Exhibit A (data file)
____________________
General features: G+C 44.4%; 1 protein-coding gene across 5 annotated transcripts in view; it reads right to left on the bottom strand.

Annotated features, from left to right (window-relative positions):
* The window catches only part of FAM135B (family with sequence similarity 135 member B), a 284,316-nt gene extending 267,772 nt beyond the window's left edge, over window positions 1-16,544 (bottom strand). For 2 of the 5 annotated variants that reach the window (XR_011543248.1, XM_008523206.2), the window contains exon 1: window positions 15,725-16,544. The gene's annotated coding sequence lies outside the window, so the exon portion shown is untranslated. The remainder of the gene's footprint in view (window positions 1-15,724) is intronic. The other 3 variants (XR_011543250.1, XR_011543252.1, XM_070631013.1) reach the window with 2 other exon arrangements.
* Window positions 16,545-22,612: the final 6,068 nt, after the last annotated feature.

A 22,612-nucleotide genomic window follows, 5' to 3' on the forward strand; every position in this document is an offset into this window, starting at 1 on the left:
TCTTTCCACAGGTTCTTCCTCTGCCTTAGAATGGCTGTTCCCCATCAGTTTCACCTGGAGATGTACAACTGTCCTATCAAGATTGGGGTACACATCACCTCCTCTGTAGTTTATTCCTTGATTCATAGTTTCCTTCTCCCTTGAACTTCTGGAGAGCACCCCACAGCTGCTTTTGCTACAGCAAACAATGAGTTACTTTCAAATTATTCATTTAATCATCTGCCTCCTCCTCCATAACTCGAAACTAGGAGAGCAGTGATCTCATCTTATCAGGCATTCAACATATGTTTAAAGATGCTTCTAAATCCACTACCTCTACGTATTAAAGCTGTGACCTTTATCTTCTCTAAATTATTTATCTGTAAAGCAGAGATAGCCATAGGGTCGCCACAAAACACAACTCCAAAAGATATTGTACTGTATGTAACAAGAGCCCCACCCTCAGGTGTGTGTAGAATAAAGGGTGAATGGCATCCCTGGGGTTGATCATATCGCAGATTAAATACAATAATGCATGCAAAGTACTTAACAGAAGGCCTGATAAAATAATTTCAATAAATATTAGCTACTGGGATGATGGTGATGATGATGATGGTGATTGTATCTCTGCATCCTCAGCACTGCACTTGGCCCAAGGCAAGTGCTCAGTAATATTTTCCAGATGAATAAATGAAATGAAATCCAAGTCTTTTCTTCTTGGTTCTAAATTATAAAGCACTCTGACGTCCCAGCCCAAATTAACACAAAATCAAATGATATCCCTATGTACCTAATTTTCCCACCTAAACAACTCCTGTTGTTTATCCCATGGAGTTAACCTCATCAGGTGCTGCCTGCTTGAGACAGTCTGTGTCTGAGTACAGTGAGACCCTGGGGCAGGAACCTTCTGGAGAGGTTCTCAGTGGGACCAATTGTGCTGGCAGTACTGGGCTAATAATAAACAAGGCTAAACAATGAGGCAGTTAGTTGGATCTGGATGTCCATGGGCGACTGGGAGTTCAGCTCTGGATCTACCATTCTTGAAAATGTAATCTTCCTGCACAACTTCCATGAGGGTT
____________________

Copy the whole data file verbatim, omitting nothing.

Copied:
General features: G+C 44.4%; 1 protein-coding gene across 5 annotated transcripts in view; it reads right to left on the bottom strand.

Annotated features, from left to right (window-relative positions):
* The window catches only part of FAM135B (family with sequence similarity 135 member B), a 284,316-nt gene extending 267,772 nt beyond the window's left edge, over window positions 1-16,544 (bottom strand). For 2 of the 5 annotated variants that reach the window (XR_011543248.1, XM_008523206.2), the window contains exon 1: window positions 15,725-16,544. The gene's annotated coding sequence lies outside the window, so the exon portion shown is untranslated. The remainder of the gene's footprint in view (window positions 1-15,724) is intronic. The other 3 variants (XR_011543250.1, XR_011543252.1, XM_070631013.1) reach the window with 2 other exon arrangements.
* Window positions 16,545-22,612: the final 6,068 nt, after the last annotated feature.

A 22,612-nucleotide genomic window follows, 5' to 3' on the forward strand; every position in this document is an offset into this window, starting at 1 on the left:
TCTTTCCACAGGTTCTTCCTCTGCCTTAGAATGGCTGTTCCCCATCAGTTTCACCTGGAGATGTACAACTGTCCTATCAAGATTGGGGTACACATCACCTCCTCTGTAGTTTATTCCTTGATTCATAGTTTCCTTCTCCCTTGAACTTCTGGAGAGCACCCCACAGCTGCTTTTGCTACAGCAAACAATGAGTTACTTTCAAATTATTCATTTAATCATCTGCCTCCTCCTCCATAACTCGAAACTAGGAGAGCAGTGATCTCATCTTATCAGGCATTCAACATATGTTTAAAGATGCTTCTAAATCCACTACCTCTACGTATTAAAGCTGTGACCTTTATCTTCTCTAAATTATTTATCTGTAAAGCAGAGATAGCCATAGGGTCGCCACAAAACACAACTCCAAAAGATATTGTACTGTATGTAACAAGAGCCCCACCCTCAGGTGTGTGTAGAATAAAGGGTGAATGGCATCCCTGGGGTTGATCATATCGCAGATTAAATACAATAATGCATGCAAAGTACTTAACAGAAGGCCTGATAAAATAATTTCAATAAATATTAGCTACTGGGATGATGGTGATGATGATGATGGTGATTGTATCTCTGCATCCTCAGCACTGCACTTGGCCCAAGGCAAGTGCTCAGTAATATTTTCCAGATGAATAAATGAAATGAAATCCAAGTCTTTTCTTCTTGGTTCTAAATTATAAAGCACTCTGACGTCCCAGCCCAAATTAACACAAAATCAAATGATATCCCTATGTACCTAATTTTCCCACCTAAACAACTCCTGTTGTTTATCCCATGGAGTTAACCTCATCAGGTGCTGCCTGCTTGAGACAGTCTGTGTCTGAGTACAGTGAGACCCTGGGGCAGGAACCTTCTGGAGAGGTTCTCAGTGGGACCAATTGTGCTGGCAGTACTGGGCTAATAATAAACAAGGCTAAACAATGAGGCAGTTAGTTGGATCTGGATGTCCATGGGCGACTGGGAGTTCAGCTCTGGATCTACCATTCTTGAAAATGTAATCTTCCTGCACAACTTCCATGAGGGTT